NHRC asks states to adopt zero-tolerance policy for child marriages as India sees 3,600 cases every day
With India recording around 3,600 child marriages every day, the National Human Rights Commission (NHRC) has asked states to strictly enforce the Prohibition of Child Marriage Act
Bhubaneswar: With India recording around 3,600 child marriages every day, the National Human Rights Commission (NHRC) has asked states to adopt a zero-tolerance policy to curb the social menace and strictly enforce the Prohibition of Child Marriage Act, 2006.
NHRC secretary general Ambuj Sharma told a regional conference on child marriage in Bhubaneswar on Thursday: "Marriage of children below 18 years is a major national issue. The main objective of this conference is to come up with a national action plan."
Challenges faced by the enforcing agencies in the effective implementation of the Act and modalities needed for tracking, recording, reporting of child marriages would also be discussed at the meet, Sharma said.
More than 40 percent of the child marriages in the world happen in India and 3,600 of them take place every day, an NHRC release said, citing National Crime Records Bureau data.
But only a few cases are reported.
In 2015 and 2016, only 293 and 326 child marriages were reported under the Prohibition of Child Marriage Act according to the NCRB data, the statement read.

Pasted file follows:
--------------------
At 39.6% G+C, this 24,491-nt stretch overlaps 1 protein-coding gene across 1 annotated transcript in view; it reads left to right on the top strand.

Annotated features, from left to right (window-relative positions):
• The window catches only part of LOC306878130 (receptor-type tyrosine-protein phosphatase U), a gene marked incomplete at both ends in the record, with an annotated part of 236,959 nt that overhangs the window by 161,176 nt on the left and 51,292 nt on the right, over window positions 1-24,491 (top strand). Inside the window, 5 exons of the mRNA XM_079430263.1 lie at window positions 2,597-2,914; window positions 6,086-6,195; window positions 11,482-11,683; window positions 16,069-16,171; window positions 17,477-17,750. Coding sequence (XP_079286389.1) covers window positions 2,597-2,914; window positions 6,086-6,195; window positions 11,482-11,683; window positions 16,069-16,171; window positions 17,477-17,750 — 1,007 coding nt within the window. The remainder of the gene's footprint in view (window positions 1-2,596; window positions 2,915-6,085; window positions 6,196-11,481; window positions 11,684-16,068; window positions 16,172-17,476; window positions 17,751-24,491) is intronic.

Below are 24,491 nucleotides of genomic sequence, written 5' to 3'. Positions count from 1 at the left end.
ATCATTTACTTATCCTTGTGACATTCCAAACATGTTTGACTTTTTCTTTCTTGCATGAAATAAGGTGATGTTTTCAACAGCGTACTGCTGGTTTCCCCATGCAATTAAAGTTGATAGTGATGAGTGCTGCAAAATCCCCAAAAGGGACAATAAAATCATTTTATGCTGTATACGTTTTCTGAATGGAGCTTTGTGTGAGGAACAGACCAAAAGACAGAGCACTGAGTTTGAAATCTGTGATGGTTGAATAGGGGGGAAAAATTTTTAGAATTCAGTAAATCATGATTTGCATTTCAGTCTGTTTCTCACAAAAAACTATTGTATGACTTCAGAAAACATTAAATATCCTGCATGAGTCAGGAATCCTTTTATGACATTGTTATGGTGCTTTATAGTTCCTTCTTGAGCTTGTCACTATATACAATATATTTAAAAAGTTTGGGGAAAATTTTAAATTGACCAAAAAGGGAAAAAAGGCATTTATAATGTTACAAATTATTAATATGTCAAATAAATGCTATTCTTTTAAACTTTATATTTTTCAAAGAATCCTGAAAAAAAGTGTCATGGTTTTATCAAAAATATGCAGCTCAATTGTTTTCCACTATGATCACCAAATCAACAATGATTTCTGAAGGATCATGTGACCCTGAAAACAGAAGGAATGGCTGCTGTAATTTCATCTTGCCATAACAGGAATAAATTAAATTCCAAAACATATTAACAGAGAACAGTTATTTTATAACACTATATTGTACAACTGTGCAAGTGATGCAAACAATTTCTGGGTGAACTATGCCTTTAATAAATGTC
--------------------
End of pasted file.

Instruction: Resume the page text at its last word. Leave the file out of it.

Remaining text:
According to National Family Health Survey-4, 40.7 percent of the total marriages in West Bengal are child marriages. Bihar follows close behind with 39.1 percent child marriages.
Jharkhand registered 38 percent child marriages and Rajasthan 35.4 percent.
Punjab and Kerala are placed at the bottom of the table with 7.6 percent child marriages.
Punjab has reduced child marriages by 61.42 percent and Kerala by 50.65 percent in the last 10 years.
Godda in Jharkhand reported the highest number of such cases (63.5) followed by Garhwa (58.8) in the same state, Bhilwara (57.2) in Rajasthan and Malda (54.8) in West Bengal.
Odisha ranks 13th in the list with 21.3 percent child marriages. The number of child marriages in Malkangiri, Nabarangpur, Mayurbhanj, Koraput, Rayagada, Nayagarh, Ganjam and Keonjhar is more than the national average of 26.8 percent, the release read.
Odisha State Commission for Protection of Child Rights (OSCPCR) chairperson Kasturi Mohapatra said the Prohibition of Child Marriage Act should be amended to make all child marriages void, in the manner done by Karnataka.
Odisha's Chief Secretary AP Padhi told the conference the government had been able to reduce the rate of child marriages in the state to 21.3 percent in 2015-16 from 37.2 percent in 2005-06.
"Most of the women and girl child development programmes of the Odisha government are aimed at curbing child marriages. In tribal areas, hundreds of girls' hostels have been opened to accommodate tribal girls so that they can continue their education," Padhi said.
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